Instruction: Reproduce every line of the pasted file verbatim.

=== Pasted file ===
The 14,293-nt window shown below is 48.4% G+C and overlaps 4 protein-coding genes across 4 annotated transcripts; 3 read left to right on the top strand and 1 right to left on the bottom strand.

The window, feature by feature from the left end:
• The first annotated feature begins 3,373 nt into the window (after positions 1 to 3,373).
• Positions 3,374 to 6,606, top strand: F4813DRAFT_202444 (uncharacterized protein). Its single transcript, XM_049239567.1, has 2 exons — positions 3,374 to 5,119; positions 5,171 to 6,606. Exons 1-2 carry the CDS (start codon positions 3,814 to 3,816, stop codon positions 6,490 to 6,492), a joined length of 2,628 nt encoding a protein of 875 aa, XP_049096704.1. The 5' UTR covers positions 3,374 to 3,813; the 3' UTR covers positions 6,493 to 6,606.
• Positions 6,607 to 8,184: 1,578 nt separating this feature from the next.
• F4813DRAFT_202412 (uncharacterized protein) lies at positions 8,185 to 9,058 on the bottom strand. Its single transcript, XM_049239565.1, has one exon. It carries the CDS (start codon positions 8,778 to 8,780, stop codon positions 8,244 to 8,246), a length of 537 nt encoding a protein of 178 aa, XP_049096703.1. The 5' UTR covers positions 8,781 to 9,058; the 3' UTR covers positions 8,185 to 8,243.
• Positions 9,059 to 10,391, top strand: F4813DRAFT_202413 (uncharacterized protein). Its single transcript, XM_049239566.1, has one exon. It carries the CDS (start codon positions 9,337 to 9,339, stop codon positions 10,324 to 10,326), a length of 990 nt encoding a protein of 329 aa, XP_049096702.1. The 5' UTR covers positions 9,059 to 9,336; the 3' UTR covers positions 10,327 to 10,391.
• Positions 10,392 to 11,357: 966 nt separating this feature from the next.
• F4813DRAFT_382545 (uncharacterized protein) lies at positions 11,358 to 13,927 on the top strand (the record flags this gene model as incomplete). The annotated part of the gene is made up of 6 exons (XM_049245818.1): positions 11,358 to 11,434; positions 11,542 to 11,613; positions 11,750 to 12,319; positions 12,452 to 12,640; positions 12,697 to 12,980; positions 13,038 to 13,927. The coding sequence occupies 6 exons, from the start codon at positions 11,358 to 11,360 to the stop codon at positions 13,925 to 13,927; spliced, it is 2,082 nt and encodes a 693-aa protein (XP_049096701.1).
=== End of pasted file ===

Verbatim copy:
The 14,293-nt window shown below is 48.4% G+C and overlaps 4 protein-coding genes across 4 annotated transcripts; 3 read left to right on the top strand and 1 right to left on the bottom strand.

The window, feature by feature from the left end:
• The first annotated feature begins 3,373 nt into the window (after positions 1 to 3,373).
• Positions 3,374 to 6,606, top strand: F4813DRAFT_202444 (uncharacterized protein). Its single transcript, XM_049239567.1, has 2 exons — positions 3,374 to 5,119; positions 5,171 to 6,606. Exons 1-2 carry the CDS (start codon positions 3,814 to 3,816, stop codon positions 6,490 to 6,492), a joined length of 2,628 nt encoding a protein of 875 aa, XP_049096704.1. The 5' UTR covers positions 3,374 to 3,813; the 3' UTR covers positions 6,493 to 6,606.
• Positions 6,607 to 8,184: 1,578 nt separating this feature from the next.
• F4813DRAFT_202412 (uncharacterized protein) lies at positions 8,185 to 9,058 on the bottom strand. Its single transcript, XM_049239565.1, has one exon. It carries the CDS (start codon positions 8,778 to 8,780, stop codon positions 8,244 to 8,246), a length of 537 nt encoding a protein of 178 aa, XP_049096703.1. The 5' UTR covers positions 8,781 to 9,058; the 3' UTR covers positions 8,185 to 8,243.
• Positions 9,059 to 10,391, top strand: F4813DRAFT_202413 (uncharacterized protein). Its single transcript, XM_049239566.1, has one exon. It carries the CDS (start codon positions 9,337 to 9,339, stop codon positions 10,324 to 10,326), a length of 990 nt encoding a protein of 329 aa, XP_049096702.1. The 5' UTR covers positions 9,059 to 9,336; the 3' UTR covers positions 10,327 to 10,391.
• Positions 10,392 to 11,357: 966 nt separating this feature from the next.
• F4813DRAFT_382545 (uncharacterized protein) lies at positions 11,358 to 13,927 on the top strand (the record flags this gene model as incomplete). The annotated part of the gene is made up of 6 exons (XM_049245818.1): positions 11,358 to 11,434; positions 11,542 to 11,613; positions 11,750 to 12,319; positions 12,452 to 12,640; positions 12,697 to 12,980; positions 13,038 to 13,927. The coding sequence occupies 6 exons, from the start codon at positions 11,358 to 11,360 to the stop codon at positions 13,925 to 13,927; spliced, it is 2,082 nt and encodes a 693-aa protein (XP_049096701.1).